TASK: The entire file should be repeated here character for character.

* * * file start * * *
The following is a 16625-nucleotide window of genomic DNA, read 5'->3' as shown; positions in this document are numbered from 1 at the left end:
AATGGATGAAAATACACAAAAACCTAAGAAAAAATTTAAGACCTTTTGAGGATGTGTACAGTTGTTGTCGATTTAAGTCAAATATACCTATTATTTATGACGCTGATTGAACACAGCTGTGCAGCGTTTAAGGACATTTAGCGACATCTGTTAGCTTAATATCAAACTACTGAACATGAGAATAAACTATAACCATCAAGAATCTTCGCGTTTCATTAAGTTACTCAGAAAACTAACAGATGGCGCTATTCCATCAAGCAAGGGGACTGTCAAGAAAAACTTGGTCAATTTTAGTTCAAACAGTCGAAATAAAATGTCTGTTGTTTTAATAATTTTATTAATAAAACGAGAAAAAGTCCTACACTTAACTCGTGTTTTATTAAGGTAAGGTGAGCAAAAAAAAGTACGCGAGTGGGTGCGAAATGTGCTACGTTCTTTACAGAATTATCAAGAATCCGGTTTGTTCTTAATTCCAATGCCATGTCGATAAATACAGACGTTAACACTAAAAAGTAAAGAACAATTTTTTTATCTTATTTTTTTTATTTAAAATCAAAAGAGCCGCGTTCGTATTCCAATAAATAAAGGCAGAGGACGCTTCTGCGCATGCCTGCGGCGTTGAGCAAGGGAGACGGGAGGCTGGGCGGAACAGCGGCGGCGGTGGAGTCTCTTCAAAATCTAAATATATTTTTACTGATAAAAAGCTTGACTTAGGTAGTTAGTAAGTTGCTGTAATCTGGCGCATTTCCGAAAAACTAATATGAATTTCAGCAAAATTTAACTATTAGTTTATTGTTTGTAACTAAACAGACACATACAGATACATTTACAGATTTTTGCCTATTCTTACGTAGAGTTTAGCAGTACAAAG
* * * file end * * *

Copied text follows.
The following is a 16625-nucleotide window of genomic DNA, read 5'->3' as shown; positions in this document are numbered from 1 at the left end:
AATGGATGAAAATACACAAAAACCTAAGAAAAAATTTAAGACCTTTTGAGGATGTGTACAGTTGTTGTCGATTTAAGTCAAATATACCTATTATTTATGACGCTGATTGAACACAGCTGTGCAGCGTTTAAGGACATTTAGCGACATCTGTTAGCTTAATATCAAACTACTGAACATGAGAATAAACTATAACCATCAAGAATCTTCGCGTTTCATTAAGTTACTCAGAAAACTAACAGATGGCGCTATTCCATCAAGCAAGGGGACTGTCAAGAAAAACTTGGTCAATTTTAGTTCAAACAGTCGAAATAAAATGTCTGTTGTTTTAATAATTTTATTAATAAAACGAGAAAAAGTCCTACACTTAACTCGTGTTTTATTAAGGTAAGGTGAGCAAAAAAAAGTACGCGAGTGGGTGCGAAATGTGCTACGTTCTTTACAGAATTATCAAGAATCCGGTTTGTTCTTAATTCCAATGCCATGTCGATAAATACAGACGTTAACACTAAAAAGTAAAGAACAATTTTTTTATCTTATTTTTTTTATTTAAAATCAAAAGAGCCGCGTTCGTATTCCAATAAATAAAGGCAGAGGACGCTTCTGCGCATGCCTGCGGCGTTGAGCAAGGGAGACGGGAGGCTGGGCGGAACAGCGGCGGCGGTGGAGTCTCTTCAAAATCTAAATATATTTTTACTGATAAAAAGCTTGACTTAGGTAGTTAGTAAGTTGCTGTAATCTGGCGCATTTCCGAAAAACTAATATGAATTTCAGCAAAATTTAACTATTAGTTTATTGTTTGTAACTAAACAGACACATACAGATACATTTACAGATTTTTGCCTATTCTTACGTAGAGTTTAGCAGTACAAAG